Permafrost in the Arctic could be thawing out decades faster than previous estimates guessed, according to a new report published in National Geographic. That news is cause for concern on many levels. Not only does it suggest that current timelines and future predictions are off, but the melting will likely release tons of trapped greenhouse gases and further accelerate climate change.
To make this discovery, a group of researchers working 200 miles north of the Arctic circle found patches of land that did not freeze over during the winter like they normally would. Rather, the regions remained thawed out all year.
To investigate that, the group of international scientists dug a few feet into the ground and found that the land — which is normally permafrost — had turned into a mud-like slush.
Under normal conditions the permafrost in the coldest parts of the world stays frozen all year down to depths of hundreds of feet. In fact, some regions have remained frozen for thousands and thousands of years.
Though there is a chance that high snowfall could have trapped heat in the ground, the team believes that it is more a sign of shifting seasonal patterns, Slash Gear reports. “For all years before 2014, the complete freeze-up of the active layer would happen in mid-January,” said researcher Vladimir Romanovsky, a permafrost expert at the University of Alaska, Fairbanks. “Since 2014, the freeze-up date has shifted to late February and even March.”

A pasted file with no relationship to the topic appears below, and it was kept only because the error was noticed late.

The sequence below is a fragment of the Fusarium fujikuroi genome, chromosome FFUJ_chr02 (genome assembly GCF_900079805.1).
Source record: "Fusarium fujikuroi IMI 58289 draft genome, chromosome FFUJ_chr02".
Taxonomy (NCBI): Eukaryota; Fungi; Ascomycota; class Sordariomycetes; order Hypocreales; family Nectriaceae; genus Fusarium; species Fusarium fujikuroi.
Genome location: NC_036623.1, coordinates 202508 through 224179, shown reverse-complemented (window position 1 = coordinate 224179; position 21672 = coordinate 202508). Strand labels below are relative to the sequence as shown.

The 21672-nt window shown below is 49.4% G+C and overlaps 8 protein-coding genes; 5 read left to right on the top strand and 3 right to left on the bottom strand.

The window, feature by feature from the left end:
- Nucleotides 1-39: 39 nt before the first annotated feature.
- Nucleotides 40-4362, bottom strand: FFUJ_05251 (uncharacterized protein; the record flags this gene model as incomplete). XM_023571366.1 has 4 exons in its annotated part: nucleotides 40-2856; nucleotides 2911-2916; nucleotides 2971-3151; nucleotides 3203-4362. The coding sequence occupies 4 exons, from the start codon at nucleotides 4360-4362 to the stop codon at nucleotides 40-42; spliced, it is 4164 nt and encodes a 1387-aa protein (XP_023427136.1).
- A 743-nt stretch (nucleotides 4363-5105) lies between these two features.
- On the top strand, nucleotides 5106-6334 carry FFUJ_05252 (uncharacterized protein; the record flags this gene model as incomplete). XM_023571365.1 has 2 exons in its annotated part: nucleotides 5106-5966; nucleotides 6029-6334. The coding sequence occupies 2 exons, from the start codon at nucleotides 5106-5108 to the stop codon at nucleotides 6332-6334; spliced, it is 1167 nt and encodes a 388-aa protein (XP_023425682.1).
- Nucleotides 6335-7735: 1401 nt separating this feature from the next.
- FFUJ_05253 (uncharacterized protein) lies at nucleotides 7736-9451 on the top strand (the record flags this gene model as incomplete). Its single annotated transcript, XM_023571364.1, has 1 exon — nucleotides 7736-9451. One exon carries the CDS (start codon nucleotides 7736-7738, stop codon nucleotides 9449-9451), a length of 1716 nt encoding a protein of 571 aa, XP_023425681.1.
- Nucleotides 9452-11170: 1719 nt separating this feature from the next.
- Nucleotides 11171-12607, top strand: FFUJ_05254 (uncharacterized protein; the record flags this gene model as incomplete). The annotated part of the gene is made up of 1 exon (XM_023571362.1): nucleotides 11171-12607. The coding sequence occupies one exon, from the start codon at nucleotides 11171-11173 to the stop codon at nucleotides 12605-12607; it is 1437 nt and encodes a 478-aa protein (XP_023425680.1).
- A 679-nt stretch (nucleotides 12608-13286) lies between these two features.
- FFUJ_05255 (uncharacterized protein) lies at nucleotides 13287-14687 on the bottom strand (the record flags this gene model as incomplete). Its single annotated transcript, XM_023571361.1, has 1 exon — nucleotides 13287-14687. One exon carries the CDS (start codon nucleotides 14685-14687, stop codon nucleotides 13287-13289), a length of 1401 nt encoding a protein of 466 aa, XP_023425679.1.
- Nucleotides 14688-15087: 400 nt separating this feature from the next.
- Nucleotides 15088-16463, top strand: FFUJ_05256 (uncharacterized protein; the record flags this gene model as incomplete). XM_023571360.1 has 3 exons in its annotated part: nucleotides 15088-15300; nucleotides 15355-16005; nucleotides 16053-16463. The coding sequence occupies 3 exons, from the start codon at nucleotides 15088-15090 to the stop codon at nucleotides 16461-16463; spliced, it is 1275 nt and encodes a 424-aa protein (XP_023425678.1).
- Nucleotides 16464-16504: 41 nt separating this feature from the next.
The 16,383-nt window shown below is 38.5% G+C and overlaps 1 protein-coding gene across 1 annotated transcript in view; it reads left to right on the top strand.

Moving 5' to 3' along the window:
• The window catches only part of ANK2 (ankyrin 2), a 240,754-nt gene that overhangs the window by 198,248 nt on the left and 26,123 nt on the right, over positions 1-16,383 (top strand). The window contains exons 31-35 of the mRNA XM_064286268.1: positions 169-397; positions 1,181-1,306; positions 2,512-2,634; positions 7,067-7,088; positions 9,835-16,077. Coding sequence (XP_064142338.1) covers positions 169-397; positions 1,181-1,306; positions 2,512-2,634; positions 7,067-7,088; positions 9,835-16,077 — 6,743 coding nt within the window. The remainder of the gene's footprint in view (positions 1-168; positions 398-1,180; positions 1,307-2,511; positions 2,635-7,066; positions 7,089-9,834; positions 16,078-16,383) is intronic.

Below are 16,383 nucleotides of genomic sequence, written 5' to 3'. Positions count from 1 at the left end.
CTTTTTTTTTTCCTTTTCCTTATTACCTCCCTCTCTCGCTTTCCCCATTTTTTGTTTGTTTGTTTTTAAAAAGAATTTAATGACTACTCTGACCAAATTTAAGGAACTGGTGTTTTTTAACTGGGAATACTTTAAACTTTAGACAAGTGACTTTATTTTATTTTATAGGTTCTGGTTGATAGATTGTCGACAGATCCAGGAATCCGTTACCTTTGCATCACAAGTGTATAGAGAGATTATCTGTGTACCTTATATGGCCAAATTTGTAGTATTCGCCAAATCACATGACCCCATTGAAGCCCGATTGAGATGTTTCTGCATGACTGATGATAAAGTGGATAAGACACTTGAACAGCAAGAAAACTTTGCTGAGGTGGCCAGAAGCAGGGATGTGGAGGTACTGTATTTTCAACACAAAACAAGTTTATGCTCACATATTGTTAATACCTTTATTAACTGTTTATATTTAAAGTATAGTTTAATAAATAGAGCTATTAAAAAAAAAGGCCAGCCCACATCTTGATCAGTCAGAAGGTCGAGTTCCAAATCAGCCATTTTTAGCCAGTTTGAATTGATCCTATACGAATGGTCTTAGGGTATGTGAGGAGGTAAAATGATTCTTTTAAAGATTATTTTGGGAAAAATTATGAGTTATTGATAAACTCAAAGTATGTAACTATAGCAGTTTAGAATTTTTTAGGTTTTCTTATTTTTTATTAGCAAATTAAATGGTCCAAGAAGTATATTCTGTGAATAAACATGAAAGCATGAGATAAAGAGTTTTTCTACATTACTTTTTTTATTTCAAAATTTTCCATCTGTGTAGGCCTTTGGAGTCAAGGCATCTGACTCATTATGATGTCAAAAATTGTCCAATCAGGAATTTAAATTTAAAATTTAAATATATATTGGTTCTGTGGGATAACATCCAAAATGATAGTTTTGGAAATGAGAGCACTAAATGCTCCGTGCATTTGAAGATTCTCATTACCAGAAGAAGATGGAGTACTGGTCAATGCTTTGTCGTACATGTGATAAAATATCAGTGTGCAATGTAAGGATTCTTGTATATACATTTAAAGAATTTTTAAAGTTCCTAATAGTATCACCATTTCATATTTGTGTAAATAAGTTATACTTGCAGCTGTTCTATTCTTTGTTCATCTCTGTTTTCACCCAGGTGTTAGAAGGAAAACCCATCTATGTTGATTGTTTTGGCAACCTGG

The new findings show that climate change, while already problematic, may be far beyond what many scientists estimate. That could then make it so that the entire process is too far along to slow down.
Thawing permafrost is particularly worrisome because it holds more than double the amount of carbon currently in the atmosphere. Releasing more carbon into the air would fuel global warming and melt the ice caps even faster. Though more research is needed before any claims can be made around the study, the team plans to further explore the evidence in the coming years.